Henry Seidel Canby

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Time cover, 19 May 1924

Henry Seidel Canby (September 6, 1878 – April 5, 1961) was a critic, editor, and Yale University professor.

A scion of a Quaker family that arrived in Wilmington, Delaware, around 1740 and grew to regional prominence through milling and business affairs,[1] Henry Seidel Canby was a son of Edward T. Canby.[2] Canby was born in Wilmington, and attended Wilmington Friends School. He graduated from Yale in 1899, then taught at the university until becoming a professor in 1922.

Following a four-year stint as the editor of the literary review of the New York Evening Post, Canby became one of the founders and editors of the Saturday Review of Literature, serving as the last until 1936. His notes on the work of Vilfredo Pareto in 1933 in the Saturday Review helped launch the Pareto vogue of the 1930s.[3] In 1926 Canby became Editorial Chair of the newly created Book of the Month Club. This was a subscription book club intended to promote the notion of middlebrow culture though their premier selection was quite forward at the time.[4]

In 1922 Canby, together with his wife Marion Ponsonby Gause Canby, Mason and Helen Fox Trowbridge, Beverly Waugh and Caroline (Lena) Jennings Kunkel, Henry Noble and Marjorie Dodd MacCracken, Lee Wilson and Marion Roberts Canby Dodd, and David Stanley and Cora Deming Welch Smith founded the Yelping Hill Association. A summer colony based on the Pocono Lake Preserve Quaker colony in Pennsylvania, where some of the families had summered in previous years. It was from his office, The Writer's Cramp, on Yelping Hill that Canby did much work for the Saturday Review of Literature and the Book of the Month Club. In his book American Memoir Canby reflects on his, and authors', work done in Cornwall citing that "it is not too much to say that for some years at least the fate of a new book of importance was more dependent upon the Hills of Cornwall than upon anything else except its own merits."[5]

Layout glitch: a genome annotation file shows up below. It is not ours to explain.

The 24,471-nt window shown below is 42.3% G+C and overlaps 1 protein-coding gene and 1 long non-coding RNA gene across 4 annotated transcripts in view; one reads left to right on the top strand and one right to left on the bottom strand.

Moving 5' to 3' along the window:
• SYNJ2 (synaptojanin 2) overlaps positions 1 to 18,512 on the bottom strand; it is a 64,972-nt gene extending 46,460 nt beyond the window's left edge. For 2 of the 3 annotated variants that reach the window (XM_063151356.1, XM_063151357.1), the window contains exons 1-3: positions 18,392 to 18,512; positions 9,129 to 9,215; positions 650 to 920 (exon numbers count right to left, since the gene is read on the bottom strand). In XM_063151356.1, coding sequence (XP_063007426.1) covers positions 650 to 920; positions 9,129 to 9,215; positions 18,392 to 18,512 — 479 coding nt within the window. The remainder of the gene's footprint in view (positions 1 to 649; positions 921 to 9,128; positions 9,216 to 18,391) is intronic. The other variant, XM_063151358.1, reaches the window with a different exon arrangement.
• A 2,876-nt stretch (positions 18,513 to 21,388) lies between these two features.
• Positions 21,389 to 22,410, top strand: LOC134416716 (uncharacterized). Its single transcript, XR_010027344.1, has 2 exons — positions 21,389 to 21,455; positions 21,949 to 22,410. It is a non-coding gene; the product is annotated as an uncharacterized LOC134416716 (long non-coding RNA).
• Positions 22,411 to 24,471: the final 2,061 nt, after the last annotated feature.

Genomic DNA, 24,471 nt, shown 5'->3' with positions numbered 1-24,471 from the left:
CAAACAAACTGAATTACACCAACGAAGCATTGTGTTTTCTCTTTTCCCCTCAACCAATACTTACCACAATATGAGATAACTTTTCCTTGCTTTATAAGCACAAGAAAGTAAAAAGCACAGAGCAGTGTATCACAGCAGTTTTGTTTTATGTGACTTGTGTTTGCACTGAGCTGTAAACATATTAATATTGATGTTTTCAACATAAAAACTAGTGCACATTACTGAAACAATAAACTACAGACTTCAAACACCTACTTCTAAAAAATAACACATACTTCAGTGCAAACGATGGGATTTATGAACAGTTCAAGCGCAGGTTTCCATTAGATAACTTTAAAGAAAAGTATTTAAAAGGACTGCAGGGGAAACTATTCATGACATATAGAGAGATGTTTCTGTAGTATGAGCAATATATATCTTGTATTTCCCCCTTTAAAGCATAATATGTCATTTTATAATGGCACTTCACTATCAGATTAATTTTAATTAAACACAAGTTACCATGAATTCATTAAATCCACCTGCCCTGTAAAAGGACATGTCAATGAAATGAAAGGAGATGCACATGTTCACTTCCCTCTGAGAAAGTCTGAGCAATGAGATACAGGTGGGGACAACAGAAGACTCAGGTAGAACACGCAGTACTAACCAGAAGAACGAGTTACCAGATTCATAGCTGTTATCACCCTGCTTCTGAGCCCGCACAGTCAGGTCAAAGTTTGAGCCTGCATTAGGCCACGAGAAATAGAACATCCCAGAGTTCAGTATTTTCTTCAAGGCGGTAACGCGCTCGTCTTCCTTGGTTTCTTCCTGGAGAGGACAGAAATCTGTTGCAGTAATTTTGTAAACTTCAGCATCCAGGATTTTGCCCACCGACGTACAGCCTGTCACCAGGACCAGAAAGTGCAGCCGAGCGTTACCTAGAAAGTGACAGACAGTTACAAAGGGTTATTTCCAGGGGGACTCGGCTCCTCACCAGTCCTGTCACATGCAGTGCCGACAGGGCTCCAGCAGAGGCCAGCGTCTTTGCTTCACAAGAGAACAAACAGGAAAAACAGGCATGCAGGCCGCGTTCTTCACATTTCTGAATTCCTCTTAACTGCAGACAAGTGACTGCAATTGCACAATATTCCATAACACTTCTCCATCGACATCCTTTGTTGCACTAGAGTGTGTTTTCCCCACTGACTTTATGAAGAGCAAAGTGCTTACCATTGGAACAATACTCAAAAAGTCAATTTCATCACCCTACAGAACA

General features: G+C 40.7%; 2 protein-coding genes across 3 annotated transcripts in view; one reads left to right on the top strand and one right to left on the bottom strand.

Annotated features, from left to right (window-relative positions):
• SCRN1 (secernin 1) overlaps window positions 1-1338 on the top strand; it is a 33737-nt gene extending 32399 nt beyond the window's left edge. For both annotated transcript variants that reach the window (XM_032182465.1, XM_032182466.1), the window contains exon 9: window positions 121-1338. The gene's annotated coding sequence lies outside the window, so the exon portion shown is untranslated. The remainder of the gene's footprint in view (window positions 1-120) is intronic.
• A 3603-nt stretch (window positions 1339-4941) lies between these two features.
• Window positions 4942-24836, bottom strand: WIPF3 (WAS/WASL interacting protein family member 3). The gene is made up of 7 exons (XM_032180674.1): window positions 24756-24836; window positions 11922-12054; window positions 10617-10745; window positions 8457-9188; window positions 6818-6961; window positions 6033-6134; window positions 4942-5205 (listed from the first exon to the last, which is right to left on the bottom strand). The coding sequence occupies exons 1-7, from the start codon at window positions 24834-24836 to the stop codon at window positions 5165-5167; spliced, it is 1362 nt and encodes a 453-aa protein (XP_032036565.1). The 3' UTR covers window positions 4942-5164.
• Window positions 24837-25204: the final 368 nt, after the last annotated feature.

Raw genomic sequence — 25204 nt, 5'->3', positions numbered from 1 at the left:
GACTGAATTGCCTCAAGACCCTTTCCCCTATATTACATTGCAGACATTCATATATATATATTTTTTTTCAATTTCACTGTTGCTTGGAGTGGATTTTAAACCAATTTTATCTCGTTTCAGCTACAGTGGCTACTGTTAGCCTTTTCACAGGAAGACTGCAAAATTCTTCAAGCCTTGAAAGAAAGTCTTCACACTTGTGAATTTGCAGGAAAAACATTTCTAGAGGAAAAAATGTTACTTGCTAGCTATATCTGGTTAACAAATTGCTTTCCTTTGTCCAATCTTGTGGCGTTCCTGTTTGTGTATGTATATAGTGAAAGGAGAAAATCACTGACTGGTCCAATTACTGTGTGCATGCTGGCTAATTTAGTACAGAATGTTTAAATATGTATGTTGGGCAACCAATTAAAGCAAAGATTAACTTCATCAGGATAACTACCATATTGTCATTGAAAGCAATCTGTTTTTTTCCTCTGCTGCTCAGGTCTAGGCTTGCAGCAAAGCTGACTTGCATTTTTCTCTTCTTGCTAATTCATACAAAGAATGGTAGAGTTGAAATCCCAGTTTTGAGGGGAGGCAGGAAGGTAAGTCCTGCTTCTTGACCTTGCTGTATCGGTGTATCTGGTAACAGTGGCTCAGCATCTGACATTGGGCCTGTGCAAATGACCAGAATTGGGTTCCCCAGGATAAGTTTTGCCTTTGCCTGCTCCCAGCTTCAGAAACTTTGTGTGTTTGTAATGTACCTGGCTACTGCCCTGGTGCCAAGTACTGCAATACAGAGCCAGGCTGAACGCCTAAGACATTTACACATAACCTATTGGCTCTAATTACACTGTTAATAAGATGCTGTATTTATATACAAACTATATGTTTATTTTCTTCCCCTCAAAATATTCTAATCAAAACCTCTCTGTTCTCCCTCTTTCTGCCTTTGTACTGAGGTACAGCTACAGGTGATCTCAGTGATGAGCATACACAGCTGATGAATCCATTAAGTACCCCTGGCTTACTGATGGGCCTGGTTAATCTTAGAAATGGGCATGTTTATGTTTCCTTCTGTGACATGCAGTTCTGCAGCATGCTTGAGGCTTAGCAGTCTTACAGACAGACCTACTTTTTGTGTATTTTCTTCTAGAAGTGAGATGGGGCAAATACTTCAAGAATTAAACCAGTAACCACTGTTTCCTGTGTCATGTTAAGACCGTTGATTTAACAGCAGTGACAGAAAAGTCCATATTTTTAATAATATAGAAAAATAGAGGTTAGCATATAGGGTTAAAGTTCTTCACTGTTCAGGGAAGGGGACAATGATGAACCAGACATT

Henry Canby joined nearly 250 bohemians in signing The Greenwich Village Bookshop Door sometime between 1920 and 1925. The door is now held by the Harry Ransom Center at the University of Texas at Austin, and Canby's signature can be found on front panel 2.[6]

He was the father of Edward Tatnall Canby (1912-1998), a noted reviewer, radio-show host, folklorist and early advocate of electronic music.[7]


  • College Sons and College Fathers (1915)
  • Everyday Americans (1920)
  • Definitions: Essays in Contemporary Criticism (1922)
  • American Estimates (1929)
  • Classic Americans (1931)
  • The Age of Confidence (1934)
  • Alma Mater: The Gothic Age of the American College (1936)
  • Seven Years Harvest (1936)
  • Thoreau (1939)
  • Walt Whitman An American (1943)
  • The Brandywine (1941) (Part of the Rivers of America Series)
  • American Memoir (1947)
  • Introduction to Favorite Poems of Henry Wadsworth Longfellow (1947)
  • Turn West, Turn East: Mark Twain and Henry James (1951)


  1. ^ "Collecting Delaware Books - Henry Seidel Canby 1878-1961". jnjreid.com. Retrieved 2022-10-11.
  2. ^ Keleher, William A. (2007). Turmoil in New Mexico, 1846-1868. Sunstone Press. ISBN 978-0-86534-621-5.
  3. ^ Joseph V. Femia & Alasdair J. Marshall, eds., Vilfredo Pareto: Beyond Disciplinary Boundaries (Surrey, UK: Ashgate Publishing, 2012).
  4. ^ Eschner, Kat. "Don't Judge the Book-of-the-Month Club By Its Cover". Smithsonian Magazine. Retrieved 2020-09-02.
  5. ^ Canby, Henry Seidel (1947). American memoir. --. Internet Archive. Boston : Houghton Mifflin.
  6. ^ "Henry Seidel Canby: The Greenwich Village Bookshop Door". norman.hrc.utexas.edu. Retrieved 2020-09-02.
  7. ^ NYT obit of Edward T. Canby

External links[edit]

Awards and achievements
Preceded by Cover of Time Magazine
19 May 1924
Succeeded by